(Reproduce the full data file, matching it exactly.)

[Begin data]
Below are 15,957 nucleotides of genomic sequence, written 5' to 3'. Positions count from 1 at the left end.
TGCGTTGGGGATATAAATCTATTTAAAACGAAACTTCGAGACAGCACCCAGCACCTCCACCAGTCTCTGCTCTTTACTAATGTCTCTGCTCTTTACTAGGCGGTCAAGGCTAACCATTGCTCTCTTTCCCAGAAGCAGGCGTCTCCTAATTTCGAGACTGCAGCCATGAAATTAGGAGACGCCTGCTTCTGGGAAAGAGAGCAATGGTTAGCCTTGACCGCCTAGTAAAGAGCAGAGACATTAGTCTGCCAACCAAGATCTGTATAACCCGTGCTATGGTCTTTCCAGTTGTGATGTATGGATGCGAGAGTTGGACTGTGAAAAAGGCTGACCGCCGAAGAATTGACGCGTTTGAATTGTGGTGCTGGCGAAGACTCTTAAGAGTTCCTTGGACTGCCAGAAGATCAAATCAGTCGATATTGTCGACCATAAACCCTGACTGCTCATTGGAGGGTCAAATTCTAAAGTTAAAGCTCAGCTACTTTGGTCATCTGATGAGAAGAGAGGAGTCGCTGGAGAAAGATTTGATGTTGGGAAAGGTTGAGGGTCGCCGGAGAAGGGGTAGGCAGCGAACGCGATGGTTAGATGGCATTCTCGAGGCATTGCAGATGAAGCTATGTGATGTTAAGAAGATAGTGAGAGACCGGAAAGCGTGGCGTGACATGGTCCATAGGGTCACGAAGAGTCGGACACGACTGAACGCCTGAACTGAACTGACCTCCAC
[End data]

Below are 15,957 nucleotides of genomic sequence, written 5' to 3'. Positions count from 1 at the left end.
TGCGTTGGGGATATAAATCTATTTAAAACGAAACTTCGAGACAGCACCCAGCACCTCCACCAGTCTCTGCTCTTTACTAATGTCTCTGCTCTTTACTAGGCGGTCAAGGCTAACCATTGCTCTCTTTCCCAGAAGCAGGCGTCTCCTAATTTCGAGACTGCAGCCATGAAATTAGGAGACGCCTGCTTCTGGGAAAGAGAGCAATGGTTAGCCTTGACCGCCTAGTAAAGAGCAGAGACATTAGTCTGCCAACCAAGATCTGTATAACCCGTGCTATGGTCTTTCCAGTTGTGATGTATGGATGCGAGAGTTGGACTGTGAAAAAGGCTGACCGCCGAAGAATTGACGCGTTTGAATTGTGGTGCTGGCGAAGACTCTTAAGAGTTCCTTGGACTGCCAGAAGATCAAATCAGTCGATATTGTCGACCATAAACCCTGACTGCTCATTGGAGGGTCAAATTCTAAAGTTAAAGCTCAGCTACTTTGGTCATCTGATGAGAAGAGAGGAGTCGCTGGAGAAAGATTTGATGTTGGGAAAGGTTGAGGGTCGCCGGAGAAGGGGTAGGCAGCGAACGCGATGGTTAGATGGCATTCTCGAGGCATTGCAGATGAAGCTATGTGATGTTAAGAAGATAGTGAGAGACCGGAAAGCGTGGCGTGACATGGTCCATAGGGTCACGAAGAGTCGGACACGACTGAACGCCTGAACTGAACTGACCTCCAC